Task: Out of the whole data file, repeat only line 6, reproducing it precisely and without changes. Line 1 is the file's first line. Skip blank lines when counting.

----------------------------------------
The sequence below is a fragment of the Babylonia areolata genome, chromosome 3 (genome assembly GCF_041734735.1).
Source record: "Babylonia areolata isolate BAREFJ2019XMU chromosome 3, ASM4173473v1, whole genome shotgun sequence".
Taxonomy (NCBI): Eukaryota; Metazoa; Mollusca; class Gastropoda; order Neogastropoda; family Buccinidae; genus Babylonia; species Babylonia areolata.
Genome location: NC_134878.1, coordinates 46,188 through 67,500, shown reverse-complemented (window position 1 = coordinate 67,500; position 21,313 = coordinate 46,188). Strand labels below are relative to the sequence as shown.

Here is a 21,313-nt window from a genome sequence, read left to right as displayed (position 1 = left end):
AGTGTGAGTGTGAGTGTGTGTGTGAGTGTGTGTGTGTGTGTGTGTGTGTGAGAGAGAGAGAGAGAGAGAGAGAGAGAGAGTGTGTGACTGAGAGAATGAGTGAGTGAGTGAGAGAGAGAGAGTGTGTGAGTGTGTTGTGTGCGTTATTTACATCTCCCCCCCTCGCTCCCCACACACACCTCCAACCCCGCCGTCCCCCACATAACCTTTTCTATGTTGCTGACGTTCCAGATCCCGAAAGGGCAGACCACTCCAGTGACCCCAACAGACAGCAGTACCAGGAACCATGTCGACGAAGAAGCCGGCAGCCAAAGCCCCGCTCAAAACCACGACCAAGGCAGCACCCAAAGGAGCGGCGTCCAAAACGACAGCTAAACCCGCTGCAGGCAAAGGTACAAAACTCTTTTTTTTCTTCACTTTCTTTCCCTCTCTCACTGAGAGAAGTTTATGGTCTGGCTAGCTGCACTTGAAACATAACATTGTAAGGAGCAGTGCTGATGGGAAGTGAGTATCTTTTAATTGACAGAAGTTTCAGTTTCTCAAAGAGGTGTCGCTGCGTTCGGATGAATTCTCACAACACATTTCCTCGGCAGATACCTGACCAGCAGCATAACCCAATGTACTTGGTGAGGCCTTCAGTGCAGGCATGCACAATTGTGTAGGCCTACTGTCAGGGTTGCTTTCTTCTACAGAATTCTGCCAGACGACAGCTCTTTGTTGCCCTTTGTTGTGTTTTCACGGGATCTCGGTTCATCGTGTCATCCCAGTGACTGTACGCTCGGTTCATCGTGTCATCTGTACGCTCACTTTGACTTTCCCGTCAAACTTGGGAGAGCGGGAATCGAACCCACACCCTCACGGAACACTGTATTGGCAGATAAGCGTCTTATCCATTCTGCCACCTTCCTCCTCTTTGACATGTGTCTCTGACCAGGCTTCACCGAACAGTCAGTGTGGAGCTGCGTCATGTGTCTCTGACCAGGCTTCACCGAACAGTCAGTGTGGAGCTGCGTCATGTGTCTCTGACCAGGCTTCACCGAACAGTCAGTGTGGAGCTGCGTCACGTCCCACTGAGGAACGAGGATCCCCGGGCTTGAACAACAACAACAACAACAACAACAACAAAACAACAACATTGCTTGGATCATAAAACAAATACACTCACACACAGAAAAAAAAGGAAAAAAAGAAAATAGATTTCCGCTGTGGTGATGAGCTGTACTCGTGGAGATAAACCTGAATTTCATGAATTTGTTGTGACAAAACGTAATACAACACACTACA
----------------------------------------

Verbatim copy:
AGTGTGAGTGTGAGTGTGTGTGTGAGTGTGTGTGTGTGTGTGTGTGTGTGAGAGAGAGAGAGAGAGAGAGAGAGAGAGAGTGTGTGACTGAGAGAATGAGTGAGTGAGTGAGAGAGAGAGAGTGTGTGAGTGTGTTGTGTGCGTTATTTACATCTCCCCCCCTCGCTCCCCACACACACCTCCAACCCCGCCGTCCCCCACATAACCTTTTCTATGTTGCTGACGTTCCAGATCCCGAAAGGGCAGACCACTCCAGTGACCCCAACAGACAGCAGTACCAGGAACCATGTCGACGAAGAAGCCGGCAGCCAAAGCCCCGCTCAAAACCACGACCAAGGCAGCACCCAAAGGAGCGGCGTCCAAAACGACAGCTAAACCCGCTGCAGGCAAAGGTACAAAACTCTTTTTTTTCTTCACTTTCTTTCCCTCTCTCACTGAGAGAAGTTTATGGTCTGGCTAGCTGCACTTGAAACATAACATTGTAAGGAGCAGTGCTGATGGGAAGTGAGTATCTTTTAATTGACAGAAGTTTCAGTTTCTCAAAGAGGTGTCGCTGCGTTCGGATGAATTCTCACAACACATTTCCTCGGCAGATACCTGACCAGCAGCATAACCCAATGTACTTGGTGAGGCCTTCAGTGCAGGCATGCACAATTGTGTAGGCCTACTGTCAGGGTTGCTTTCTTCTACAGAATTCTGCCAGACGACAGCTCTTTGTTGCCCTTTGTTGTGTTTTCACGGGATCTCGGTTCATCGTGTCATCCCAGTGACTGTACGCTCGGTTCATCGTGTCATCTGTACGCTCACTTTGACTTTCCCGTCAAACTTGGGAGAGCGGGAATCGAACCCACACCCTCACGGAACACTGTATTGGCAGATAAGCGTCTTATCCATTCTGCCACCTTCCTCCTCTTTGACATGTGTCTCTGACCAGGCTTCACCGAACAGTCAGTGTGGAGCTGCGTCATGTGTCTCTGACCAGGCTTCACCGAACAGTCAGTGTGGAGCTGCGTCATGTGTCTCTGACCAGGCTTCACCGAACAGTCAGTGTGGAGCTGCGTCACGTCCCACTGAGGAACGAGGATCCCCGGGCTTGAACAACAACAACAACAACAACAACAACAAAACAACAACATTGCTTGGATCATAAAACAAATACACTCACACACAGAAAAAAAAGGAAAAAAAGAAAATAGATTTCCGCTGTGGTGATGAGCTGTACTCGTGGAGATAAACCTGAATTTCATGAATTTGTTGTGACAAAACGTAATACAACACACTACA